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johnmarinelli

How would a computer without SDL/Visual Studio run a game made with SDL?

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Hi guys,

I'm making a very simple game with VS2010 and SDL.  Now, if I wanted to send the file to friends/family without SDL & VS2010, would it be very difficult?  Would they have to have VS2010 on their computer and I include the SDL binaries in the folder?


This is probably a very simple question, but I never really understood how it works.

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Hi,

 

Each PC with Windows in recent years comes with .NET Framework either shipped with the system or upgraded and updated when the OS is upgraded and updated.   Even if they have an older .NET Framework version, your game should run just fine in their computers.   We are currently making games in the latest .NET Framework 4.5 or even 5.0, but everything runs and can be developed for 4.0 and run just fine in the future versions.   Microsoft does a fine job of making .NET implemented programs be backwards and forwards compatible.

 

There are ways of making the .NET implemented programs work in Macs and so forth, but I don't use them so you would have to research and ask about them.

 

Take a look at Mono, which might work for you in the future to have more platform flexibility in targeting systems.

Edited by 3Ddreamer
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It is very simple.

Just provide the sdl.dll and msvcr10.dll (c runtime) libraries with your application .exe and it should run just fine.

No need to convolute the process or subject your poor users to .NET hell by forcing them to install / update core system libraries.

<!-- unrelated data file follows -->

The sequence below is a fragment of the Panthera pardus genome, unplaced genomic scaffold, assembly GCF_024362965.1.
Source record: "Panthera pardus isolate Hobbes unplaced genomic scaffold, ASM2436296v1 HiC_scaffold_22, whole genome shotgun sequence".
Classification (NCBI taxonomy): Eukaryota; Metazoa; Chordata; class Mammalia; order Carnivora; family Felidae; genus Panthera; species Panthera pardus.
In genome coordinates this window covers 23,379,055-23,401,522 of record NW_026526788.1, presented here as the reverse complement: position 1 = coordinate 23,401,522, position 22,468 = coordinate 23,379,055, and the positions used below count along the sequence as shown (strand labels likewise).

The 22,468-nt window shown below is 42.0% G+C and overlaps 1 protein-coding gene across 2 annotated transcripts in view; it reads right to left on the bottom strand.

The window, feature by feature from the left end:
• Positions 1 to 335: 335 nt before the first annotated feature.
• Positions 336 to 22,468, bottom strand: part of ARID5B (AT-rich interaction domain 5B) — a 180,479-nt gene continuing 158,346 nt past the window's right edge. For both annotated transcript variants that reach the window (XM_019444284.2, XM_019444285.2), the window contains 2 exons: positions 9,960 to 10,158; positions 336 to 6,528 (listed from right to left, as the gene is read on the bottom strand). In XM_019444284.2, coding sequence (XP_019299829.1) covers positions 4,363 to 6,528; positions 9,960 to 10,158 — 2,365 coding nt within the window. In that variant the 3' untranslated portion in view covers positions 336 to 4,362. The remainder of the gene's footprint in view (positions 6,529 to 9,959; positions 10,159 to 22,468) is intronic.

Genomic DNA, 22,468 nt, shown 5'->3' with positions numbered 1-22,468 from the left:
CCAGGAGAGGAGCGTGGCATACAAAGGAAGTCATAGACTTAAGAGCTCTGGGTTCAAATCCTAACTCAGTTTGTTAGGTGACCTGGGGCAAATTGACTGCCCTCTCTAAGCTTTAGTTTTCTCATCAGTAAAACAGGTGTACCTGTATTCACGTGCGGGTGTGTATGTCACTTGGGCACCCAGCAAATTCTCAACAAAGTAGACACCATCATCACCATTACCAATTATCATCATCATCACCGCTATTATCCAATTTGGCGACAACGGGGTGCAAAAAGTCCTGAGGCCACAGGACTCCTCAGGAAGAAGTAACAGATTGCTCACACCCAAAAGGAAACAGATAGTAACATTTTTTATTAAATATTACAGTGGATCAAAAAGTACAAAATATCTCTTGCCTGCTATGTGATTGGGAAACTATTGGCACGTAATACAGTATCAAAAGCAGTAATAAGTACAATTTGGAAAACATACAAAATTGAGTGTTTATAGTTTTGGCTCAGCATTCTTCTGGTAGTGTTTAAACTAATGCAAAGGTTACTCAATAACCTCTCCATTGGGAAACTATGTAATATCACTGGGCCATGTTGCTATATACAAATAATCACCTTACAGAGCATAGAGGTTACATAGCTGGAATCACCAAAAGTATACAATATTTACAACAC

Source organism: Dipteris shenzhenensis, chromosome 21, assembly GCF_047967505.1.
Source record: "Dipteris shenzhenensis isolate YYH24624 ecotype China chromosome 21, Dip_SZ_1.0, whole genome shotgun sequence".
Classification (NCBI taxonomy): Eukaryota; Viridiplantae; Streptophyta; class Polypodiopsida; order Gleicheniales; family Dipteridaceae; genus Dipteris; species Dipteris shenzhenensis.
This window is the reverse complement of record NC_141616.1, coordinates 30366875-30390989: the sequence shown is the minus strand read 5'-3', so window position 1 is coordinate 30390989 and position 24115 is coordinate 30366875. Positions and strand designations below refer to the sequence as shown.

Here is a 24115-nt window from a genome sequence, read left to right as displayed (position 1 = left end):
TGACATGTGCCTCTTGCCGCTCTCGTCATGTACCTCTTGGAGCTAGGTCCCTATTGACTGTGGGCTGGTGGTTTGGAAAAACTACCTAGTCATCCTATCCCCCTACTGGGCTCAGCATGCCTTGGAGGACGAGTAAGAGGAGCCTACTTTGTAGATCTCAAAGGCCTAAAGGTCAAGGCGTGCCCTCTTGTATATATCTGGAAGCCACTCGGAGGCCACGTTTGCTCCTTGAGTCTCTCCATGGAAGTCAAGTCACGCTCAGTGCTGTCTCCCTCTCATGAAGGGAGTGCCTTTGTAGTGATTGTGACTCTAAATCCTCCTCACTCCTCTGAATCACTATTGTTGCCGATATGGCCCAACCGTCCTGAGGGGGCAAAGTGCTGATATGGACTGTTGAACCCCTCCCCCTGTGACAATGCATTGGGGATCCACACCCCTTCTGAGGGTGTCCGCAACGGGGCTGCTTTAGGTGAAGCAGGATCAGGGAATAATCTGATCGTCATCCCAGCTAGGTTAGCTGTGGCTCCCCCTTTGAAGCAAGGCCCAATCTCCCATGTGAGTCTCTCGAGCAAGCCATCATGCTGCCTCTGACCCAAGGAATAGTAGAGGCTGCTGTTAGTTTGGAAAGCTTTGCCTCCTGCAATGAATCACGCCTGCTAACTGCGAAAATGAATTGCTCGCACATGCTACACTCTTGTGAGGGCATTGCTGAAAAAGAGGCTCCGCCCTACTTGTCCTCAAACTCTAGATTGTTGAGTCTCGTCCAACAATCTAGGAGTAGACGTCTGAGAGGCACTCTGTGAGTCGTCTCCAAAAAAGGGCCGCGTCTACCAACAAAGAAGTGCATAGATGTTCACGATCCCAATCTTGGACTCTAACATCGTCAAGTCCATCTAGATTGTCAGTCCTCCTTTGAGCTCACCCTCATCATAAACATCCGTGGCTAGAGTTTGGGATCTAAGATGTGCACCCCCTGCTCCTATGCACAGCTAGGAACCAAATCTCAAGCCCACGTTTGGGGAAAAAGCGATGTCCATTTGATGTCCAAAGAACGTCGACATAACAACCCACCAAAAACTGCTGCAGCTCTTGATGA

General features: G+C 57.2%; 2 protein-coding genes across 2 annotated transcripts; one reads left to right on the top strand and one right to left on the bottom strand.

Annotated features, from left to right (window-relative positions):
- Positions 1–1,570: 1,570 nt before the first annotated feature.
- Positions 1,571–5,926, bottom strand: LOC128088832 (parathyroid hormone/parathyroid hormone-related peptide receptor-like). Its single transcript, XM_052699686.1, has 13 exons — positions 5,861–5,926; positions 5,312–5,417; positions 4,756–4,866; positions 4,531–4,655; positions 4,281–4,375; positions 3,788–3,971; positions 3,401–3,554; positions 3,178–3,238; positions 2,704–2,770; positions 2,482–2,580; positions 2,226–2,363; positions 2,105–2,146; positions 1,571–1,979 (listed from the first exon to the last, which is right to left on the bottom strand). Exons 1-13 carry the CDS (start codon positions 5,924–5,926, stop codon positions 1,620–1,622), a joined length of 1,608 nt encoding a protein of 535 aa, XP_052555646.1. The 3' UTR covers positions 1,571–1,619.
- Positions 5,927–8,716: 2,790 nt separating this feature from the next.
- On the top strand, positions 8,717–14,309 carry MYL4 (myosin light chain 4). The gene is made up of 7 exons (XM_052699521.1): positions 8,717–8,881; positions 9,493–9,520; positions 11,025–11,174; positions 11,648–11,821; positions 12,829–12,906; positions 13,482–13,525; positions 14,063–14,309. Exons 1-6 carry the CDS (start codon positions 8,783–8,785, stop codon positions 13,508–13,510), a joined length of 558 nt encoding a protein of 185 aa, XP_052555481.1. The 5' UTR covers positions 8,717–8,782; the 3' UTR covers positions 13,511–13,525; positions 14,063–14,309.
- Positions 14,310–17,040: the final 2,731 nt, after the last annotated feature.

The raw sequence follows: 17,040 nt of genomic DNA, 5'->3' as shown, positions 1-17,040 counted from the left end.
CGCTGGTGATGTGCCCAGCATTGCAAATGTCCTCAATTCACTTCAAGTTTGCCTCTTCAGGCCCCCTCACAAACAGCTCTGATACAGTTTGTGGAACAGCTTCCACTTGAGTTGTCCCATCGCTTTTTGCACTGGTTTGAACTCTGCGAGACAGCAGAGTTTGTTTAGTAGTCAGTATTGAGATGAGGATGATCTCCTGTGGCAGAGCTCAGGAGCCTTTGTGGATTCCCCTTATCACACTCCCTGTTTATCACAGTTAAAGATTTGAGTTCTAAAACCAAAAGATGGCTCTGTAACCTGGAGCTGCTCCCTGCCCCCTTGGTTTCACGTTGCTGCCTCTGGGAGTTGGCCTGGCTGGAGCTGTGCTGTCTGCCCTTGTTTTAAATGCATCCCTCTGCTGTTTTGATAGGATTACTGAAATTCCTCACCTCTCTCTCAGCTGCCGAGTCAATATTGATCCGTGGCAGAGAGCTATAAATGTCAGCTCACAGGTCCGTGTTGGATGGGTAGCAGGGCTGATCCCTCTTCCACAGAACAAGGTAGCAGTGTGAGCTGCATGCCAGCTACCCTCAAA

If you are targeting linux, just build your software using gcc, and it should run on almost all linux installs (since sdl is often in the base install)
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If it's developed with Visual Studio, Compile it within release mode and send them your "Release" folder. You should also include your Visual Studio library installer (Extremely simple, it is a .exe that you can get from Microsoft's website that will automatically install everything you need.) As long as you include the SDL files in the "Release" folder those should work fine also. I recommend a "Readme.txt" or something of the like (Maybe "tutorial.txt" or "install.txt") that explains to them everything they must do so your game will work. I hope this works out, Cheers :)!

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I would try to find a setting in VS that makes your executable backwards compatible with older versions of windows - to eliminate the need for end-users to download and install any external stuff (regardless of what version of windows they are on).. I'm not sure if there is such a thing, but I think it would be pretty ignorant on Microsoft's part to not include an option for developers to make their programs compatible with a larger number of end-users' machines. Then again, Microsoft does want to eradicate all legacy support and increase its stranglehold on EVERYTHING, from what I can tell.

 

Personally, I use MinGW Developer Studio, which is a discontinued IDE for the MinGW compiler. It simplifies everything and allows me to produce native win32 exe's that run on any version of windows from 95 to 8 (depending on what features I implement). It's like a less-buggy version of DevC++, that includes code folding (yay).

 

As for the SDL situation, you will always be required to package the SDL dlls with your program, that's just the nature of SDL, and for some, a motivating factor to develop native win32 apps (I settle for distributing the DLLs with my programs).

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Hi everyone,

 

I don't plan on making this program mac-compatible, as I know that would add more to the process. 

I'm planning on sharing it with a few people and they have Windows XP and above; taking in what you guys have said, I imagine that this will be simpler than I thought. 

 

Thanks for the help!

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